While members of the Community Maritime Park Associate’s Audit and Operations Committee forwarded a proposed lease with Beck Property Company to the main board, they did suggest making some changes. Primarily, they wanted a letter of credit from the property company.
“Nothing but conversation is changing hands,” said CMPA Treasurer Jim Reeves, “and we really should have some recourse if they default.”
Justin and Greg Beck are currently in negotiations over a lease for parcel parcel one at the Community Maritime Park. They are hoping to build a mixed-use development, which will feature their company’s offices on the second floor, with retail below and residential above.
The CMPA, thePensacola City Council and Mayor Ashton Hayward have appointed representatives to negotiate with the Becks. The only other post-ballpark development at the CMP—Quint Studer’s planned office complex—is being used as a template for the negotiations.
CMPA Executive Director Ed Spears noted that a letter of credit was discussed during last week’s negotiating session, but that aspect was “deleted by their attorney.” CMPA Chairman Collier Merrill—the park board’s representative in the negotiations—said that the Becks were offering verbal assurances.
“It doesn’t survive a car crash,” Reeves said. “A letter of credit does.”
“They’re reasonable people,” agreed Committee Chairman John Merting. “I think they can see the bind that we’re in.”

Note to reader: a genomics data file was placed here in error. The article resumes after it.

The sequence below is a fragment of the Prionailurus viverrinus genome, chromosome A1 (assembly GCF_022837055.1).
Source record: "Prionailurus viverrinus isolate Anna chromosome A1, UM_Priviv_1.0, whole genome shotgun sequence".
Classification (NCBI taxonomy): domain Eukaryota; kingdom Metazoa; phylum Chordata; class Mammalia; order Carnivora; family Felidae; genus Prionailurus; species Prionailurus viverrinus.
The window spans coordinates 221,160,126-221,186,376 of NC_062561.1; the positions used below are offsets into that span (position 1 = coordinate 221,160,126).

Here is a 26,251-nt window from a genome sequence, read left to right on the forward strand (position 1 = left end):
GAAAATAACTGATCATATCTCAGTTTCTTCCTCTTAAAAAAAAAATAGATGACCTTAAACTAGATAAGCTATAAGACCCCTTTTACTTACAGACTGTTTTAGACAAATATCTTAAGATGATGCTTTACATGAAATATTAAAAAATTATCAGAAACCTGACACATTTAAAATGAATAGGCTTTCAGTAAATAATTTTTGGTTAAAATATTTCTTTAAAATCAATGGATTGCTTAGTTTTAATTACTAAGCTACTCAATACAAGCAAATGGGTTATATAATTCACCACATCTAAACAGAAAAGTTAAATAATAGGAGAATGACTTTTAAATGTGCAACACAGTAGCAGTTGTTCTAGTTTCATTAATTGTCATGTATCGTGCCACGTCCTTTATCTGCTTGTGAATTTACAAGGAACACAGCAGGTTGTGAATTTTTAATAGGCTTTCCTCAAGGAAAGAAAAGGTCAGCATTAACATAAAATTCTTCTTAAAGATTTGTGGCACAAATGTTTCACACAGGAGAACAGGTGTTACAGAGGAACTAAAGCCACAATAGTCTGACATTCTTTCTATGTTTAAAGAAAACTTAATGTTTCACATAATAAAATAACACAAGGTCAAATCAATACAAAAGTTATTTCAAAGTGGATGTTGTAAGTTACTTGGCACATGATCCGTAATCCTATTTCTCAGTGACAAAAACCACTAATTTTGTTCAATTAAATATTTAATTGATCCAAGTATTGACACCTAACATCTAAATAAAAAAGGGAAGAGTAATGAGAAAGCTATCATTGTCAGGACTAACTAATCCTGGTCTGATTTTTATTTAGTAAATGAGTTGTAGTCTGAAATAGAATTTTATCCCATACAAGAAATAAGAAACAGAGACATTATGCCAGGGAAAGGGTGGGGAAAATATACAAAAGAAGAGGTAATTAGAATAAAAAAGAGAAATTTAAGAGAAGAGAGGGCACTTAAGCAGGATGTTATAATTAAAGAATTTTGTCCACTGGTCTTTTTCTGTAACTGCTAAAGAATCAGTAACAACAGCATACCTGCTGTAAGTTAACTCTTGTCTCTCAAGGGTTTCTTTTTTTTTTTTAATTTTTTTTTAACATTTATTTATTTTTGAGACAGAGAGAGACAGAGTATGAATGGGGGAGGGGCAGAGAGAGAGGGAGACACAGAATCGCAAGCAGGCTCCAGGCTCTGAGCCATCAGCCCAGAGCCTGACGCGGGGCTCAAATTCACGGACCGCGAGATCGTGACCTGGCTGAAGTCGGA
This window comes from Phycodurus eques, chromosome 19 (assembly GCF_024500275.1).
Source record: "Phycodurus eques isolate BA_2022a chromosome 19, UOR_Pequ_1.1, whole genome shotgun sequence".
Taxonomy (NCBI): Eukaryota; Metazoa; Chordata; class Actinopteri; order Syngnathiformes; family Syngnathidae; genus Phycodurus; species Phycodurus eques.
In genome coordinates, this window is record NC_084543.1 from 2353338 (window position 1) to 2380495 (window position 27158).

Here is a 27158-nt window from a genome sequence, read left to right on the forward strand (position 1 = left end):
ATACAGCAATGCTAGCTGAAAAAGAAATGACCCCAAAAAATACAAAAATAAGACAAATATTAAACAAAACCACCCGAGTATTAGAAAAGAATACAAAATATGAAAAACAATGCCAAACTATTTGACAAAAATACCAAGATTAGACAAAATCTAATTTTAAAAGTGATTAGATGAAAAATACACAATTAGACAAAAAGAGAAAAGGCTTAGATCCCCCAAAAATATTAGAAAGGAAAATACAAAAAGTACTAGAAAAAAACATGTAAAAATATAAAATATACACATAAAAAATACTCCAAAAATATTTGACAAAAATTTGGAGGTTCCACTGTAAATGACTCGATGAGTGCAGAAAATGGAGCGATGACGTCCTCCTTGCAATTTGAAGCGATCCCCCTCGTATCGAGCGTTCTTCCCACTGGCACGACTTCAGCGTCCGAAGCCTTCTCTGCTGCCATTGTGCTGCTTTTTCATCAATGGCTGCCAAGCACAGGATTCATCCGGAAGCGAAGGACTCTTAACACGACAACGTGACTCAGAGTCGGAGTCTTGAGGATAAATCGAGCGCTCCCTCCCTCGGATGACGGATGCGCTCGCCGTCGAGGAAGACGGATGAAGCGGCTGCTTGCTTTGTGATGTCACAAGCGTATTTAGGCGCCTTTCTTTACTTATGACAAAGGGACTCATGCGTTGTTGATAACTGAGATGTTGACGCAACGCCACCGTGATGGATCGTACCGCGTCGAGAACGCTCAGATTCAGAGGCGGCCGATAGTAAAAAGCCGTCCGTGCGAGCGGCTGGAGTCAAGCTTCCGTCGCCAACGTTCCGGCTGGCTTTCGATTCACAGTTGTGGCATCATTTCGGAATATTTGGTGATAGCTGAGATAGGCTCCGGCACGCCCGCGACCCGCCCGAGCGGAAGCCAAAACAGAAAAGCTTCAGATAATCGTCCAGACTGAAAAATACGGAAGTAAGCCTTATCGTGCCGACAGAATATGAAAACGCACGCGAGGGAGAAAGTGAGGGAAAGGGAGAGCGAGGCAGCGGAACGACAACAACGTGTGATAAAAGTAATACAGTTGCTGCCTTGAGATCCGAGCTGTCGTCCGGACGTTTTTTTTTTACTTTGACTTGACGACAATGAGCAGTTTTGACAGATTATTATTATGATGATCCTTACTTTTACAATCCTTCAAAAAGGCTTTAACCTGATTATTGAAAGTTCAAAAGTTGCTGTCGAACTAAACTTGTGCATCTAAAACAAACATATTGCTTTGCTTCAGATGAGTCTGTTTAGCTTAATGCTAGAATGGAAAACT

Although they did not have a quorum, the committee took a 4-0 straw vote to forward the lease to the CMPA. Member Fred Gunter recused himself from the straw vote, citing his involvement in bringing the park board a competing offer for parcel one last month.
The lease the CMPA will be looking at calls for the property company to pay $46,222 in annual rent. This is up from the originally proposed $39,700.
“We pushed’em,” Merrill said. “We were quite frankly pushing them to bid against themselves.”
The proposed lease with the Becks goes to the main CMPA board tomorrow. The meeting begins as 1:30 p.m. at Pensacola City Hall.
Also discussed during Monday’s committee meeting, was the CMPA’s deficit. Reeves noted that once the park property began generating bills from the property appraiser’s office, the “deficit will be greater than we ever imagined” with “some tax bills to pay with nobody to pay’em but the city, when you get right down to it.”
Merrill said that he had met recently with Mayor Hayward and Escambia County Property Appraiser Chris Jones. The chairman forecasted “some number south of a hundred [thousand] if they tax the whole thing.”
“We had a good meeting with Chris Jones,” Merrill said. “But he’s gonna come with something, his hands are tied as far as what can be taxed.”